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Satellite Firm Stops Hezbollah TV Broadcasts in Lebanon

FILE - Employees work in the newsroom of Hezbollah’s Al-Manar TV station, in the southern suburb of Beirut, Lebanon, Dec. 10, 2015.
FILE - Employees work in the newsroom of Hezbollah’s Al-Manar TV station, in the southern suburb of Beirut, Lebanon, Dec. 10, 2015.

A regional satellite provider cut the broadcast for Hezbollah's TV station in its native Lebanon Wednesday, deepening the Mediterranean country's isolation from the Arab world.

Al-Manar, the official station of the militant Lebanese group Hezbollah, briefly went off air after its carrier, Egypt's NileSat, dropped the channel. Technicians scrambled to reprogram satellite receivers after the station switched its broadcast to Russia's Express satellite provider in Lebanon.

Hezbollah's influence over Lebanese politics has prompted Saudi Arabia and its allies to retaliate through media and political sanctions. The party is seen as a proxy to Saudi's regional rival, Iran, and has sent thousands of soldiers to fight against Saudi-backed Islamist rebels in neighboring Syria's civil war. Hezbollah has also aligned itself with the Saudi-opposed Houthi rebels in Yemen's civil war. The party maintains a dominant militia force in Lebanon.

Lebanon's state news agency reported that the Egyptian satellite company NileSat informed the country's Information Ministry Tuesday of its intention to drop al-Manar's broadcasts, saying they "provoke sectarian strife." Two other Lebanese stations are expected to be affected by the decision.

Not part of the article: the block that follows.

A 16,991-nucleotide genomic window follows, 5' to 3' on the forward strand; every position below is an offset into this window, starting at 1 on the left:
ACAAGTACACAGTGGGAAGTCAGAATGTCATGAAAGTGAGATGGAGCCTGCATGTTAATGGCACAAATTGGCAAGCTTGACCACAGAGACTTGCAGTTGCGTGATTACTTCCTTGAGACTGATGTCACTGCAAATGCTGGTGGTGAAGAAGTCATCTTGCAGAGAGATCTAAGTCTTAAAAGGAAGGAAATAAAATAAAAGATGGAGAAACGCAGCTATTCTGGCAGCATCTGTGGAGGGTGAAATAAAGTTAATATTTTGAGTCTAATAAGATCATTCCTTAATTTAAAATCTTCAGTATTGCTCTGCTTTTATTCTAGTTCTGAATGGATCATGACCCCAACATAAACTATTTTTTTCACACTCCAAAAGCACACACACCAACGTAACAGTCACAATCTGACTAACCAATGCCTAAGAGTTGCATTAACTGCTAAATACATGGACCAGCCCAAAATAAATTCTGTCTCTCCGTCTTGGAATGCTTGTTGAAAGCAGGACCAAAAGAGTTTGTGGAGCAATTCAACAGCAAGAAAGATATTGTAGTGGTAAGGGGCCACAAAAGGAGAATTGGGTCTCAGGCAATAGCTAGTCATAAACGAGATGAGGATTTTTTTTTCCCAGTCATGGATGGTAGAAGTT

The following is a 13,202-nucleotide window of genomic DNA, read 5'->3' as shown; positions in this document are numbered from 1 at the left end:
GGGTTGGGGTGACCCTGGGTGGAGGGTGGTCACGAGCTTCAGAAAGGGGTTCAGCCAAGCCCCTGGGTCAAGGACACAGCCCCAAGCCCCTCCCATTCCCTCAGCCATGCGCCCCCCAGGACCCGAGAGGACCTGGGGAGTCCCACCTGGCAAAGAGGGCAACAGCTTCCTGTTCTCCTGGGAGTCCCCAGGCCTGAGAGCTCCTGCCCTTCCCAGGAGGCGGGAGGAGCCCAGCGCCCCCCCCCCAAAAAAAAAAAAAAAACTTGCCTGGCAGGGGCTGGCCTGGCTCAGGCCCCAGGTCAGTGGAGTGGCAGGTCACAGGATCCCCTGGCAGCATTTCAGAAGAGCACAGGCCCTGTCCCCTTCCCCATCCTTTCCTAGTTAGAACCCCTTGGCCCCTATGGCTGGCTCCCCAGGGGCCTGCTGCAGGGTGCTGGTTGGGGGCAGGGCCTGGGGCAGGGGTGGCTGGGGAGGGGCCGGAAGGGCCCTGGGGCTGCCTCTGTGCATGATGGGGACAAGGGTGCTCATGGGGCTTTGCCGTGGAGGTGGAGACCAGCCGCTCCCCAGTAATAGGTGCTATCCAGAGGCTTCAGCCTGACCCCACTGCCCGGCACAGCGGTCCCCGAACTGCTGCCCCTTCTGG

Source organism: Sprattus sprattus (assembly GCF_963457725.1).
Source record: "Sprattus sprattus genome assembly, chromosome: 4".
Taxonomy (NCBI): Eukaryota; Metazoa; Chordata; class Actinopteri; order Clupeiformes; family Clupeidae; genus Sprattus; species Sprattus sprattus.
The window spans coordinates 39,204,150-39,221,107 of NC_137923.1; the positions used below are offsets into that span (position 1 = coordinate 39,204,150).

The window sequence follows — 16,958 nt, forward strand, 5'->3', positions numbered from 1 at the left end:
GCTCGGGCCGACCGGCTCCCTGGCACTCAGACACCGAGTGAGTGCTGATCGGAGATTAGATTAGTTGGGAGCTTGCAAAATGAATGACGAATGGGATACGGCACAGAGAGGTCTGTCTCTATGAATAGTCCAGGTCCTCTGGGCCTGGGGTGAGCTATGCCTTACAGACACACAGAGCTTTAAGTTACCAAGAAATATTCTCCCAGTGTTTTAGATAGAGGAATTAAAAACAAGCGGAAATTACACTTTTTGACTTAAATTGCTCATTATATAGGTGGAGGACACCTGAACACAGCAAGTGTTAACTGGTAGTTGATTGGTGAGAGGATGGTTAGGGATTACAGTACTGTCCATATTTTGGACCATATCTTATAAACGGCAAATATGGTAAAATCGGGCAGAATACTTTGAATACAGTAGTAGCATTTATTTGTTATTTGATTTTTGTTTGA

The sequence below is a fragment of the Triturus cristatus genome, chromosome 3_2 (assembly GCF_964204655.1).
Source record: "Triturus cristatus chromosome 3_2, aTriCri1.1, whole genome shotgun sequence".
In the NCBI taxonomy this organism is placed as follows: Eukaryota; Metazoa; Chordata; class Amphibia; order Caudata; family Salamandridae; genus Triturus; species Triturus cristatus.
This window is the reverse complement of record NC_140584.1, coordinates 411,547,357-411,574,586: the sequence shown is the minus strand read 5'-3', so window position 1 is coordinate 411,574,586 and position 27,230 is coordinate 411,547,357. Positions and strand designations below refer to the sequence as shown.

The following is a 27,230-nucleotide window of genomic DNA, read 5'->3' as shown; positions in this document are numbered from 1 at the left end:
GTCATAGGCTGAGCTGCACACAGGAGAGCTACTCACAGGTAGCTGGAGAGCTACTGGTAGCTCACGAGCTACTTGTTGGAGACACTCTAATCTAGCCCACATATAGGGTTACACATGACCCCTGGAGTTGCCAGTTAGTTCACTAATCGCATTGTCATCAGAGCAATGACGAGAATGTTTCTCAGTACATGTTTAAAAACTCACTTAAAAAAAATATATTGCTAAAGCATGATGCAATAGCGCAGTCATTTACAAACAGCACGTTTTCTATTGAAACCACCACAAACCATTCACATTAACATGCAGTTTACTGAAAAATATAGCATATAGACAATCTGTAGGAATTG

Al-Manar is widely watched in Lebanon and is considered an authority on local and regional news. Its political reports openly favor pro-Iranian perspectives over pro-Saudi ones. It also broadcasts cooking and exercise shows, educational programming and documentaries.

The developments underline the steep price of Hezbollah's very public and bloody foray into Syria's civil war. Once lauded in Lebanon and the Arab world as a heroic resistance movement that stood up to Israel, Hezbollah has seen its popularity plummet, even among its Lebanese base, because of its staunch support for President Bashart Assad.

The Arab League designated Hezbollah a terrorist organization in March.

A month earlier, Saudi Arabia cut $4 billion in aid to Lebanese security forces after Lebanon's Foreign Minister Gibran Bassil declined to join Arab and Islamic league resolutions critical of Iran and Hezbollah.

Gulf states, led by the kingdom, have taken other punitive measures. They have warned their citizens against traveling to Lebanon — a devastating blow to the tiny country's tourism industry — as well as cut Lebanese satellite broadcasts, and closed a Saudi-backed broadcaster in Lebanon. The gulf countries are also expelling Lebanese expatriates they say have ties to Hezbollah.

It could take days for Al-Manar to resume its transmission across the Middle East as it negotiates with various satellite providers, according to an official at the station who spoke on the condition of anonymity because he was not authorized to speak to the media.